Shooting Stars (1928)

It’s not often that I’m prescriptive about the way you choose to watch a film, but if you do get the BFI’s new dual format edition of Anthony Asquith and A.V. Bramble’s pioneering British silent Shooting Stars, watch the extras first. The main bonus feature is a near-fifty minute compilation of short documentaries centred around show business in the 1920s, from beauty queens through cinematographers to the visiting American child star Jackie Coogan. They are, first and foremost, delightful. They also help get you into the world of Asquith and Bramble’s film, a love triangle set backstage at Cricklewood Studios.

The most unmissable difference between the main feature and the extras is how they look. The extras look good, certainly, but they look good in the way you expect silent films to; the odd line and scratch on the film, the occasional damaged frame is all part of the charm. The BFI National Archive restoration of Shooting Stars, on the other hand, looks like it could have been shot yesterday. The night scenes shot by Henry Harris and Stanley Rodwell have a rich and enveloping quality that this restoration wholly honours; the daytime scenes are clear as a newly-cleaned window. I’m not sure I’ve ever seen a silent film restored this perfectly.

The only murky thing about Shooting Stars now is its directorial credit. It seems that Asquith wrote the script with the intention that he would direct; as he had not directed a film before, Bramble was assigned to direct in his place. By all accounts, though, Bramble largely followed Asquith’s instructions, and the disc includes a PDF of Asquith’s script so viewers can make their own mind up about whose vision we’re seeing. Asquith’s script specifies every detail of the film, from set design to overall tone. A keen cinephile who had met Charlie Chaplin, Mary Pickford and Douglas Fairbanks on a trip to California, Asquith sets the mould for every later film about film-making, right up to the present day. The opening scene, of a mishap during the shooting of a Wild West romance, is very reminiscent of the Coen brothers’ Hail, Caesar!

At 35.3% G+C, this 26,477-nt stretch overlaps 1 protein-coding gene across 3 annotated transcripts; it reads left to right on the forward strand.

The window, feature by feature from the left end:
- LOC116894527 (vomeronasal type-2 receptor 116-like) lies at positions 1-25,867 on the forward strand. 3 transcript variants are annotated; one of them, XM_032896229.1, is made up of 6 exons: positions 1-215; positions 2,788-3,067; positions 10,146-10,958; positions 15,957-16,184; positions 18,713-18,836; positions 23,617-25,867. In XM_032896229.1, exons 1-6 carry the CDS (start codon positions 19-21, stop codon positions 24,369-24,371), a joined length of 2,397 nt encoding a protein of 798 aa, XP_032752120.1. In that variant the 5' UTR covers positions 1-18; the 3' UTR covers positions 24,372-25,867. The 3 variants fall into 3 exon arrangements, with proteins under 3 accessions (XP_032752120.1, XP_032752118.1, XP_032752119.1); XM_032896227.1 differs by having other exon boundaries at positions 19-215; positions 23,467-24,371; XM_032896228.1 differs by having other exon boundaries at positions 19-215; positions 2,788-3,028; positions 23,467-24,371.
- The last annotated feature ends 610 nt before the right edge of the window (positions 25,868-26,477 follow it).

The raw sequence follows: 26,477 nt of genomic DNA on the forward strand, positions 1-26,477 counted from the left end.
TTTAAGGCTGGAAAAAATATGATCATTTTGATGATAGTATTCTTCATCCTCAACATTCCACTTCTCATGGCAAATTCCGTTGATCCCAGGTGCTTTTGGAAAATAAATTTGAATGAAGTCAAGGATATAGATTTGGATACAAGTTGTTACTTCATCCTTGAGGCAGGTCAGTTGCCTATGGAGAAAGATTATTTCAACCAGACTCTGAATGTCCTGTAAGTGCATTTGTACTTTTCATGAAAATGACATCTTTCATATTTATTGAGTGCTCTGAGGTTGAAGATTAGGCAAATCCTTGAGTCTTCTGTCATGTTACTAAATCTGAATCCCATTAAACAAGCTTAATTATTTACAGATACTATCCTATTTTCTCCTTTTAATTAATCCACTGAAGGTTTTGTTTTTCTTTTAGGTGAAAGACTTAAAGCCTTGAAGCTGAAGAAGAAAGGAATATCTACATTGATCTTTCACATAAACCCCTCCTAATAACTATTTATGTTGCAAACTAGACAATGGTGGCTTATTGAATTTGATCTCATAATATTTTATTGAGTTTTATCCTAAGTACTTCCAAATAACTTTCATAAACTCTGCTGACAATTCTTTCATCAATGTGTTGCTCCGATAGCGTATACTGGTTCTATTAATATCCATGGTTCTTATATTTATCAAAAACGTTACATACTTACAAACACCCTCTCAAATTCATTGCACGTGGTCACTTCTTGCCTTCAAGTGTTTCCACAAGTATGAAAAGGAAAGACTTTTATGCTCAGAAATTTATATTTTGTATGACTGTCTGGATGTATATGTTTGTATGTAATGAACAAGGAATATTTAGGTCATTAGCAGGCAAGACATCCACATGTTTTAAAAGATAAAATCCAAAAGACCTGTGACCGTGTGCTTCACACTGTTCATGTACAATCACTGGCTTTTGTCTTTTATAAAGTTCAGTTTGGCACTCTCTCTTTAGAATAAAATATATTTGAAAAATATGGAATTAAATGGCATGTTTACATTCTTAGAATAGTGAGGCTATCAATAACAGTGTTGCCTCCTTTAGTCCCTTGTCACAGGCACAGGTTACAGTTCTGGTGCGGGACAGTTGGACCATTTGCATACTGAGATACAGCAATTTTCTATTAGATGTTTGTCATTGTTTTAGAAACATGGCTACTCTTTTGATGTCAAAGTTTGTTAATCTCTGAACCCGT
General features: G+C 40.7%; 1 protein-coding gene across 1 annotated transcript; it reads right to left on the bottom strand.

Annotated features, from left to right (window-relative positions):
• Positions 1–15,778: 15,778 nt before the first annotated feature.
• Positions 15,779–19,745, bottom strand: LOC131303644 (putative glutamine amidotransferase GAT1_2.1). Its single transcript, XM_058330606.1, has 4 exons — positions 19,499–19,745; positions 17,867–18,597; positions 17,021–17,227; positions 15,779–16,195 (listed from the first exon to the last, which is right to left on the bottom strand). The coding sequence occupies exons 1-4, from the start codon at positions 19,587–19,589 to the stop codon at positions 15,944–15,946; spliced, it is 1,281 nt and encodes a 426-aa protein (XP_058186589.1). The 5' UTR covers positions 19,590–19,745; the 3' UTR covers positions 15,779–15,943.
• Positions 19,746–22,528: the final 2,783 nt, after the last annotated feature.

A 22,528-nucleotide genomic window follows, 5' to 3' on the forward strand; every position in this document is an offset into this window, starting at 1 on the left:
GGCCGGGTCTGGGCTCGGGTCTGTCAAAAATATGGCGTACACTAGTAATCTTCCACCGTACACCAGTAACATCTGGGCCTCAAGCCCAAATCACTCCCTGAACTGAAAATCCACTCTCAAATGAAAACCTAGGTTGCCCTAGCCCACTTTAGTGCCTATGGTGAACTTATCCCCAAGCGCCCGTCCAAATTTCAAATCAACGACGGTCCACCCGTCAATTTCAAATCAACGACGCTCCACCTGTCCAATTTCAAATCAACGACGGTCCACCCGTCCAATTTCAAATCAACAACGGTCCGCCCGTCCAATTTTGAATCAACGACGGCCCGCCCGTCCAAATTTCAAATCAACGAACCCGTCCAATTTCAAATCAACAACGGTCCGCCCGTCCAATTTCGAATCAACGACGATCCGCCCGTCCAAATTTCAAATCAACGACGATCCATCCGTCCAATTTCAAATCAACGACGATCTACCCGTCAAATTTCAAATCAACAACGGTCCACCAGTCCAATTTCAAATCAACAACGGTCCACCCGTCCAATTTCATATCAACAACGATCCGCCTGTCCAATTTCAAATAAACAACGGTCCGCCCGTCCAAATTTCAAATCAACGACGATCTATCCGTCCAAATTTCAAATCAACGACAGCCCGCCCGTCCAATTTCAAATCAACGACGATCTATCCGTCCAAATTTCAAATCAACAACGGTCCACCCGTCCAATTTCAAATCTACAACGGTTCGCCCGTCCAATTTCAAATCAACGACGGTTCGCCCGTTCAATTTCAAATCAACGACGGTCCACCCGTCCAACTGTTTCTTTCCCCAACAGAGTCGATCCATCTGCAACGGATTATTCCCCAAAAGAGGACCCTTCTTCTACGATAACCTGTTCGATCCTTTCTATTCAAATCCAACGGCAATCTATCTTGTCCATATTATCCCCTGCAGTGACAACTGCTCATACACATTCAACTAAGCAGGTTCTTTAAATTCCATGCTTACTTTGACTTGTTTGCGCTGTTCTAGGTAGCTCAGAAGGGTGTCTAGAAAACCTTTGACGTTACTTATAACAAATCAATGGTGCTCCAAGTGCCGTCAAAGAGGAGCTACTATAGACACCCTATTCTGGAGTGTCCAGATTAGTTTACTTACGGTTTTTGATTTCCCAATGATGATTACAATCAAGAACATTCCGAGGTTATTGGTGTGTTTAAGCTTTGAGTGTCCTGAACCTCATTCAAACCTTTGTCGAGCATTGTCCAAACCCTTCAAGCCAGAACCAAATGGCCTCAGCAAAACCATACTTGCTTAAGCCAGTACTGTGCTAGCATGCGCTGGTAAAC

Whether or not he needed any help from Bramble to realise it, Asquith’s visual imagination remains incredible. A crane shot around the studio is astonishing even before you remember how heavy film cameras were at this time; a mishap during the shooting of a silent comedy flicks the film’s mood effortlessly from humour to suspense. Of the actual storytelling, there is a problem at the centre in that the central character Mae Feathers is set up as a terrible show-business phony who we’re then asked to care deeply about. Asquith’s style, as it would be in his later films like The Browning Version and The Final Test, is intelligent and restrained; none of the gurning melodrama of lesser silent dramatists. But this ambiguity is not much help when you’re trying to work out how much you’re supposed to like the lead character.

Still, there is plenty to entertain in Shooting Stars, from the expertly-made parodies of the films Feathers and her fellow actors star in to the comic turn by Ella Daincourt as the unforgettably-named journalist Asphodel Smythe. Asquith was the first in a lineage of British directors who bemoaned the low ambitions of their native film industry; unlike others, he both stayed in his home country and made films of an unmistakably British character. With its Hollywood inspirations and cowboy outfits, Shooting Stars may be the most international film he made prior to his final movie, Yellow Rolls-Royce, which starred Shirley MacLaine, Ingrid Bergman and Omar Sharif, among others. Despite the central love affair not quite coming to life, Shooting Stars succeeds in bringing unapologetically glamorous movie-making brio to Cricklewood.

Special features

  • Newly restored and presented in High Definition and Standard Definition
  • Pathe’s Screen Beauty Competition (1920, 2 mins)
  • Around the Town: British Film Stars and Studios (1921, 2 mins)
  • The Lovely Hundred (1922, 25 secs)
  • Secrets of a World Industry – The Making of Cinematograph Film (1922, 8 mins)
  • Meet Jackie Coogan (1924, 11 mins)
  • Starlings of the Screen (1925,15 mins)
  • Opening of British Instructional Film Studio (1928, 4 mins)
  • Stills and Special Collections Gallery (2016, 6 mins)
  • Original screenplay (downloadable PDF, DVD only)
  • Illustrated booklet with essays by Bryony Dixon, John Altman, Henry K Miller and Chris O’Rourke, and full film credits

Shooting Stars (1928) is now available on BFI Dual Format


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